This formulation has a historical background, connected with the transformation of the neo-Platonic reading of Aristotle’s theory of essential act in Christian philosophy. In Metaphysics Aristotle postulates two aspects of essential energy: movement and act. Plotinus differentiates between immanent act of the essence (ἐνέργεια τῆς οὐσίας), and transitive act (ἐνέργεια ἐκ τῆς οὐσίας)[24] or external act (ἐνέργεια πρὸς τὸ ἔξω)[25]. Referring to Plato’s Republic, Maximos underlines that the Good, which he identifies with the One, is beyond being, epekeina ousias. Only its external energy can be referred to as an essence. He re-interprets the Plotinian model of the two acts of the One according to the Christian ontology. Following the patristic tradition, he claims that the immanent activity of God, called by him τὰ περὶ θεοῦ, is borne by each of the divine hypostases, the latter being not products of the essence, but constituents of the essence itself. Thus the identity of the energetic manifestation of divinity in itself and ad extra is guaranteed not through one single hypostasis, but through the eternal hypostatic communion of Father, Son and Holy Spirit.

The thesis of Theοdore is built in the context of the Aristotelian concept of the two meanings of “energy” from Metaphysiscs, taking into consideration Plotinus’s interpretation and its correction by Maximos Confessor. Nature and energy are two different things (not two realities), the energy denoting the natural activity – both the immanent and the transient one. The fundamental identity of internal and external energy is guaranteed by the fact that the energy is “radiated” by a hypostasis of nature. But nature is predicated of the hypostasis and not of the energy. Theodore specifies that this philosophical explanation is applicable not only to the divine essence, but to all essences. For instance, the name “man” is derived from the energies of man, but denotes human essence and nature; the same is valid for angels and other names of essences. They are derived either from the energies of or from passions, which are also energies[26].

If the energy is co-eternal with God himself, what is the status of its results? If God and his energies were one at the same thing, this would mean that the results of the products of the energy are ontological results of divine being, i.e. the created world is co-eternal with God. This is impossible and impious[27]. On the one hand, God’s energy is a true and complete realization and manifestation of divine essence. On the other hand, the results of the energy do not bear the same properties as divine nature, they are determined in time. It should be noted here that when talking about the natural act Theodore uses the word ἐνέργεια in singular, even when understood as a passive capacity: πάθος. When talking about the causal consequence of energy, he uses a plural form: ἀποτελέσματα. The results are actualizations of the natural energy that are circumscribed and, consequently, multitudinous. The production of results is a special aspect of the energy ἐκ τῆς οὐσίας, which not only reveals the nature, but has some causal effect – producing things. This type of energy is not orientated towards the entelechy of the essence or nature, but towards something external and different from natural being. Characteristic of the result of divine energy is that it is contained in time and in space.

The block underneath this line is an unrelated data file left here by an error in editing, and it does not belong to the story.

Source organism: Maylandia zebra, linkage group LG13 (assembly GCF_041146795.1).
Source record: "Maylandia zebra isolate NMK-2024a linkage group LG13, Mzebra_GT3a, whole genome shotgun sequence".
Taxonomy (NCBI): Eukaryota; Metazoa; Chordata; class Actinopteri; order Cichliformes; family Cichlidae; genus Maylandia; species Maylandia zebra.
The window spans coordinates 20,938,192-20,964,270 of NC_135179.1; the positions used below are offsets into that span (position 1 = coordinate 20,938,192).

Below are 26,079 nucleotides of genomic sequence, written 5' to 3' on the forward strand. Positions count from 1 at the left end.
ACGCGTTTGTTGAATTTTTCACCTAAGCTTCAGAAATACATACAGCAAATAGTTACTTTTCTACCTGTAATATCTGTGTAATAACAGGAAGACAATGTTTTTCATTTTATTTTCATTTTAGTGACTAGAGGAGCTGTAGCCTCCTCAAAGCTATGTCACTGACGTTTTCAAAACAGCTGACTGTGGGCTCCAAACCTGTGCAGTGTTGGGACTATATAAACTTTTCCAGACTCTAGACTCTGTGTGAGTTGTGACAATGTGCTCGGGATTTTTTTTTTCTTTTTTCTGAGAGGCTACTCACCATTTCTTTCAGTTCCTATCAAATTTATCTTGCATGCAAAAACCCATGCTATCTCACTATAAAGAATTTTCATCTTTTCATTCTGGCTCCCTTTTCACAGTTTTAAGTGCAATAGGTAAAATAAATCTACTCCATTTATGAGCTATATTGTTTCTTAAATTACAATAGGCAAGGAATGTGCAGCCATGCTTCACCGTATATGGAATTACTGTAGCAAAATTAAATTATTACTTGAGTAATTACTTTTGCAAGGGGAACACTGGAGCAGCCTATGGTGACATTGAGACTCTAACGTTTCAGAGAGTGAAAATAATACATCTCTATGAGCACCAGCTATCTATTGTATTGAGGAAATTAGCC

The categories “time” and “place”, to which all other categories are subsumed, are interpreted as characteristics of the energetic manifestation of beings. At stake is a re-interpretation of Aristotle’s concept of categories and its subordination to another Aristotelian ontological model, namely essence (οὐσία) – capacity (δύναμις) –energy (ἐνέργεια). The tendency is available already in the philosophical works of John Damascene, especially in the works Dialectica (in connection to the category πρὸς τι) and Expositio fidei (in connection to the category που). In this respect, Theodore can be seen as a continuator of John, who provides a much more systematic account of this subordination.

The starting point for Theodore is that “time” and “place” are not of bodily nature and do not belong to the subject, of which they are predicated. Things are said to be in time and in place. But containing and contained are not identical. There is a distinction between the thing and its topological localization and chronological determination. For Theodore, to be in something means to be comprised by something.